The tasks of the intestine
Everything we eat is inspected for usability and then broken down into its smallest parts -- sugar building blocks, amino acids and fatty acids -- so that these can be absorbed by the blood and made available to the body as energy.
Resorption of vital substances
The absorption of vitamins, minerals and trace elements is at least as important to the body as the absorption of sugar, protein and fat. The intestine can even synthesize some vitamins itself.
Protective barrier to the outside world
Although the intestine hides inside the body, it functions as a barrier to the outside world. The intestines remain a part of the outside world until the intestinal mucosa pass substances in a controlled manner to the blood and body.
Headquarters of the immune system
Eighty percent of our immune system is located in the intestine, which decides whether we stay healthy or fall ill. In a healthy intestine, there are three times more immune cells than in the spleen, bone marrow and lymph nodes combined. The intestine is the place where our organism processes most of the pathogens and toxins. And exactly here, at the border to the outside world, sit the guardians of our defense: The healthy bacteria, who ensure that our immune system is put on alert and stimulated when attacked.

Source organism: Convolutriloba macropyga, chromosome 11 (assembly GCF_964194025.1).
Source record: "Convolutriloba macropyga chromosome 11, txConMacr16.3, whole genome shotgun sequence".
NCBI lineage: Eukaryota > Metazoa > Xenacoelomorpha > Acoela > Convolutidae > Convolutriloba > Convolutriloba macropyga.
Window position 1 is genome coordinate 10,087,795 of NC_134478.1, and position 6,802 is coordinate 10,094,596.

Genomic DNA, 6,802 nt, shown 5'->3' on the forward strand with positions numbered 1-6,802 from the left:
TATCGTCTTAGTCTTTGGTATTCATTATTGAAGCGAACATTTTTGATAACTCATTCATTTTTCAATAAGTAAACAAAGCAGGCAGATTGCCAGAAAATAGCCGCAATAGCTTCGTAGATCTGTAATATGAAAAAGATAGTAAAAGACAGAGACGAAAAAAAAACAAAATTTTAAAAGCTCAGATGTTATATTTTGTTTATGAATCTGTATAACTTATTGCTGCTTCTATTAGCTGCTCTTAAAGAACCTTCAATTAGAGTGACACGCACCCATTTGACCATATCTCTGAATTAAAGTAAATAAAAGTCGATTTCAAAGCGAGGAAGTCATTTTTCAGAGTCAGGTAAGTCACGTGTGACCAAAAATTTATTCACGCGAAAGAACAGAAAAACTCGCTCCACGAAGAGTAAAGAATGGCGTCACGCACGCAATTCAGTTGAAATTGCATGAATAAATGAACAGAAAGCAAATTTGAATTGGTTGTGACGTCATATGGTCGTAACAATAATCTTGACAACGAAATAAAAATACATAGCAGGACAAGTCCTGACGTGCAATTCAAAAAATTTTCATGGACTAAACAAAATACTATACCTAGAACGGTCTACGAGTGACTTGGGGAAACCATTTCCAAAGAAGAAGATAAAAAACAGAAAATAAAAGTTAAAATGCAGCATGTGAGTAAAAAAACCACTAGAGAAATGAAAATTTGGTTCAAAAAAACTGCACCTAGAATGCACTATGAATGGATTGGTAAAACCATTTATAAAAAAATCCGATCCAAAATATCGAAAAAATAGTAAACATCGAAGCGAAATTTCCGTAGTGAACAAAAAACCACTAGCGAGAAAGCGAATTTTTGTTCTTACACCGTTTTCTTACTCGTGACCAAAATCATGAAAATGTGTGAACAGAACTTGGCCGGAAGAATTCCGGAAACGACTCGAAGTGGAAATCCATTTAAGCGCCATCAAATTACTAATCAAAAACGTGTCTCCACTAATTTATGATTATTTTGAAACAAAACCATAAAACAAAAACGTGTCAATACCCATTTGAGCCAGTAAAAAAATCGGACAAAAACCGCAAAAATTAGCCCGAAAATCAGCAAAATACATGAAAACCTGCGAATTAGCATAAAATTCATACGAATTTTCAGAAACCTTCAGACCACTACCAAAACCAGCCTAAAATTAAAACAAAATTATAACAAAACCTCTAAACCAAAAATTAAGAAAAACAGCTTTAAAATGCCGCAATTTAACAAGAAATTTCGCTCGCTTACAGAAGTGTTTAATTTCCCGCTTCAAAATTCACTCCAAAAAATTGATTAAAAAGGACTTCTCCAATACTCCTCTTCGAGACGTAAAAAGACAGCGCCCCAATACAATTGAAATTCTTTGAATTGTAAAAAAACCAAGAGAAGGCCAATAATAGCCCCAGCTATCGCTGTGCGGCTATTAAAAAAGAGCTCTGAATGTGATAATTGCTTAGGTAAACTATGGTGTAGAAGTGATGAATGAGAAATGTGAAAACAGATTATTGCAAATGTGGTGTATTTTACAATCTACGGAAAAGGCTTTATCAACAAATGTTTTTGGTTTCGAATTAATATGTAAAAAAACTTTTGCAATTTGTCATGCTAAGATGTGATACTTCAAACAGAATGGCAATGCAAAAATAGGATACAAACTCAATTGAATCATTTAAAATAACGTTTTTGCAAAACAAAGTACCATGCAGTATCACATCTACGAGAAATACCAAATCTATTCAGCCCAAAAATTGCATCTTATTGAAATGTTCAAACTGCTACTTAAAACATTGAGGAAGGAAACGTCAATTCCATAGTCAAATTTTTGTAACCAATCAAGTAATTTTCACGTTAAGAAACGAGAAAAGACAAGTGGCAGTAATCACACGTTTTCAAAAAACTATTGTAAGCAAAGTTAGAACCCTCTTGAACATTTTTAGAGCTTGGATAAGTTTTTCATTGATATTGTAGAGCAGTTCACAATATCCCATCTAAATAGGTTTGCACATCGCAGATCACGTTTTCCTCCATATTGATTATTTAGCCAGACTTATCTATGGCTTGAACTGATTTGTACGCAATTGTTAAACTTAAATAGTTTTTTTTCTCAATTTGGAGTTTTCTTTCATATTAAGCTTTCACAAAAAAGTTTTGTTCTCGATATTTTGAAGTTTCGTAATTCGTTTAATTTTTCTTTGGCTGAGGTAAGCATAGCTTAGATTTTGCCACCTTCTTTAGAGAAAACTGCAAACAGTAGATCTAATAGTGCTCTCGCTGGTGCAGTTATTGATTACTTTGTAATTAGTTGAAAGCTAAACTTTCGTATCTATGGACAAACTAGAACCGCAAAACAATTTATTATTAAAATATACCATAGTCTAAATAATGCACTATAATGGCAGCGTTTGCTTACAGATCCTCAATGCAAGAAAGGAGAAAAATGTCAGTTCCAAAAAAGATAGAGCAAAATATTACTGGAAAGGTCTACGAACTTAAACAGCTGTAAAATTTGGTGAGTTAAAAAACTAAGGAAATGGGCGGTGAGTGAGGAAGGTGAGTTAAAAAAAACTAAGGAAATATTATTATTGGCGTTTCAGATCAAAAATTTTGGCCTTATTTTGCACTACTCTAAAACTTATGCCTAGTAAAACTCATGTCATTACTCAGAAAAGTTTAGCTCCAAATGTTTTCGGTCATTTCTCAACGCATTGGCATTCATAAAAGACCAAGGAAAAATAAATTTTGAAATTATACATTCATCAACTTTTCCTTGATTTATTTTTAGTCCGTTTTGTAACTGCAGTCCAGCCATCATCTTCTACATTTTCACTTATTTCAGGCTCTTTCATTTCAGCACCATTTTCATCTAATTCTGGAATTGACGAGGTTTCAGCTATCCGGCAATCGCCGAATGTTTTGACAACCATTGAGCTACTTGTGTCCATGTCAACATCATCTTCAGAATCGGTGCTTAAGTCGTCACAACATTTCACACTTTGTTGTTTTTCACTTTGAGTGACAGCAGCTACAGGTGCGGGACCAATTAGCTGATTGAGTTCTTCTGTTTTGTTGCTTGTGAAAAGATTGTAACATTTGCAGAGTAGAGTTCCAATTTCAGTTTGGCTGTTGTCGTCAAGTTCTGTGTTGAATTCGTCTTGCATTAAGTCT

Production of hormones, vitamins and enzymes
Not only hormonal glands but also our intestines produce important hormones, such as the stress hormone cortisol, the happiness hormone serotonin, and the sleep hormone melatonin. Additionally, the intestine produces many enzymes and coenzymes that play a central role in metabolism. Important vitamins such as vitamins B1, B2, B6, B12 and K, which we urgently need for our heart function and circulation, are produced by intestinal bacteria.
The bowel is a detox organ. Toxins from the liver and our entire metabolism system are eliminated from the body with our stool. That is why a good, regular emptying is so important. During constipation, toxins and all rotting, fermenting substances of badly digested food remain in the colon and effectually poison us. This auto-intoxication can be responsible for many diseases.
An optimal pH value in the intestine creates a life-friendly environment in which the good intestinal bacteria feel comfortable, allowing them to perform their tasks and at the same time preventing pathogenic germs from multiplying.
Intestinal flora and brain
Not only our head has a brain, but also our intestine! The intestine has many millions of nerve cells which act similarly to those in the brain: Experts therefore speak of the intestinal or abdominal brain, or the intestinal-brain axis. An imbalance of gut bacteria can impair mental performance or even lead to mental disorders and neurological diseases. People with intestinal diseases such as irritable bowel syndrome or Crohn's disease therefore often suffer from anxiety disorders or depression. Conversely, the microbiome can also promote the development of diseases such as multiple sclerosis or Parkinson's.